Renergen is less liquid but there are plans to address that.
It acquired its first energy business, 90% of the shares in Molopo (now Tetra 4), in November. Tetra 4 owns a natural gas resource near Virginia in the Free State that came into production in May. Tetra 4’s initial focus is on producing compressed natural gas to fuel 10 buses in the Megabus fleet. Megabus is part of Unitrans. Renergen has also entered into a joint venture with Linde Group, which will build a plant at the site to extract the helium.
Renergen has more plans. It is discussing power production with industrial clients, and another division, Mega Power Renewables, is making progress on a study into a hydro-electric project in Côte d’Ivoire. The strategy is to build up a diversified portfolio of investments in alternative and renewable energy. Renergen will invest in traditional energy sources — fossil fuels — if they have enhanced emission reduction, and also in associated energy services like pipelines and transmission.
Renergen shares surged from R13 to R16.50 on news of the Tetra 4 acquisition, but have since fallen back to R13. That represents a market capitalisation of about R1bn compared with the R6.6bn independent valuation of the gas deposit, which should make it attractive to investors who believe the market will eventually recognise its potential.
The biggest shareholder is Tamryn Investment Holdings, with 56.12%. Four major shareholders have 82.09% of the shares but about 338 retail shareholders have small stakes.
Hulisani, which listed in April with R500m of share capital and plans to invest in green energy, recently announced its first deal, the purchase of a 6.6% stake in the 80MW Kouga wind farm for R145.2m. Kouga was awarded a licence in round one of SA’s renewable energy independent power programme, which means that there is a predictable return from a long-term power purchase agreement with Eskom.
Hulisani plans further acquisitions; it has sought and received shareholder permission to issue shares at R10-R11 through a private placement to raise up to R4bn. The shares are now at R13. Hulisani’s biggest shareholders after listing were the Eskom Pension and Provident Fund, with 33%, and the Government Employees’ Pension Fund, with 15%.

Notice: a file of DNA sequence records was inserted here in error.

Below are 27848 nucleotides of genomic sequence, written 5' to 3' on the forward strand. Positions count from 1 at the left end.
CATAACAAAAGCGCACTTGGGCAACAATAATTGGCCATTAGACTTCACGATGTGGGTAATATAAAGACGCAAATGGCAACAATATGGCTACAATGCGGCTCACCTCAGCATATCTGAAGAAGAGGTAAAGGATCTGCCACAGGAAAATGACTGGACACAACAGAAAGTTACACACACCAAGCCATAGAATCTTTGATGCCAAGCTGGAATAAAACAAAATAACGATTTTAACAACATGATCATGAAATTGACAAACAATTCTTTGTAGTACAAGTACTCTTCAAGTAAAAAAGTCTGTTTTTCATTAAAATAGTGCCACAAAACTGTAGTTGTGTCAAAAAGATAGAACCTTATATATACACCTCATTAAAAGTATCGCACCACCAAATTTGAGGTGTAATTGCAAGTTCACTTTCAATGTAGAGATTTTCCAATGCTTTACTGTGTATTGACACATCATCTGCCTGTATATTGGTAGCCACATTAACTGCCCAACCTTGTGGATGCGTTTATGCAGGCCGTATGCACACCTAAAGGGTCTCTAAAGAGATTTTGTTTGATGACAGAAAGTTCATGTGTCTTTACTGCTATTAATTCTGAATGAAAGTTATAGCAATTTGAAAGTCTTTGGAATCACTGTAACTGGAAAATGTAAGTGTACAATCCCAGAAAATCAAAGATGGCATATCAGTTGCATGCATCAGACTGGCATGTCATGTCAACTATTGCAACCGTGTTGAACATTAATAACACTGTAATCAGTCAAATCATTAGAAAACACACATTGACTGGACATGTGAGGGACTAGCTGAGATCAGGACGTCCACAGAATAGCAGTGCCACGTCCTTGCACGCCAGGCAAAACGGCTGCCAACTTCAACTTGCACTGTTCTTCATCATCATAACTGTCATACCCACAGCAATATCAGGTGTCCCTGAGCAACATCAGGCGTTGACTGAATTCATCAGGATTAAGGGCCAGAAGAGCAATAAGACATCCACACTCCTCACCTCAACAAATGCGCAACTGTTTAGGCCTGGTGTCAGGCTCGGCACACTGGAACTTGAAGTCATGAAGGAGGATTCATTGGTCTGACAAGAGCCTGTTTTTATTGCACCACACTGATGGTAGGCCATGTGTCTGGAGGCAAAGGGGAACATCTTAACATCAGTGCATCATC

The other investable options are diversified companies that have some alternative energy in their mix, though it is not dominant.
Consolidated Infrastructure Group (CIG), through its subsidiary Conco, supplies high-voltage infrastructure to the energy sector. Conco operates throughout Africa and the Middle East. Its key focus areas are substations, overhead power lines, protection solutions and infrastructure for wind farms. At the end of February its order book was about R5bn, which represents threefold growth over three years, with most of the growth outside SA. Power contributes about half of CIG’s profit after tax.
CIG warned at year end that the growth in its renewable energy services was flat because of delays in the rollout of the programme and a slowdown in municipal spend. But this may be temporary. CIG’s diversity offers some protection to investors, and that has been further enhanced by the recent agreement to purchase Conlog, a payment and smart meter specialist. CIG’s share price performance has been lacklustre this year — it is now at about R24 from over R35 a year ago — but it should benefit from the forecast longer-term growth in African economies.
Industrial equipment group enX has, through its recent purchase of businesses from Eqstra, become more diversified, diluting its business of installing and maintaining diesel generators and providing temporary power. The power business had a poor second half of the financial year because purchases of generators have dropped since Eskom stopped load shedding, and enX says this division is seeking new sources of power-related revenues.
Energy is a hugely complex sector and every company has different technologies, markets, vulnerabilities and prospects.
On the whole these companies can be expected to grow over the next few years but there will be some casualties on the way, which investors can try to avoid by doing proper research before they buy.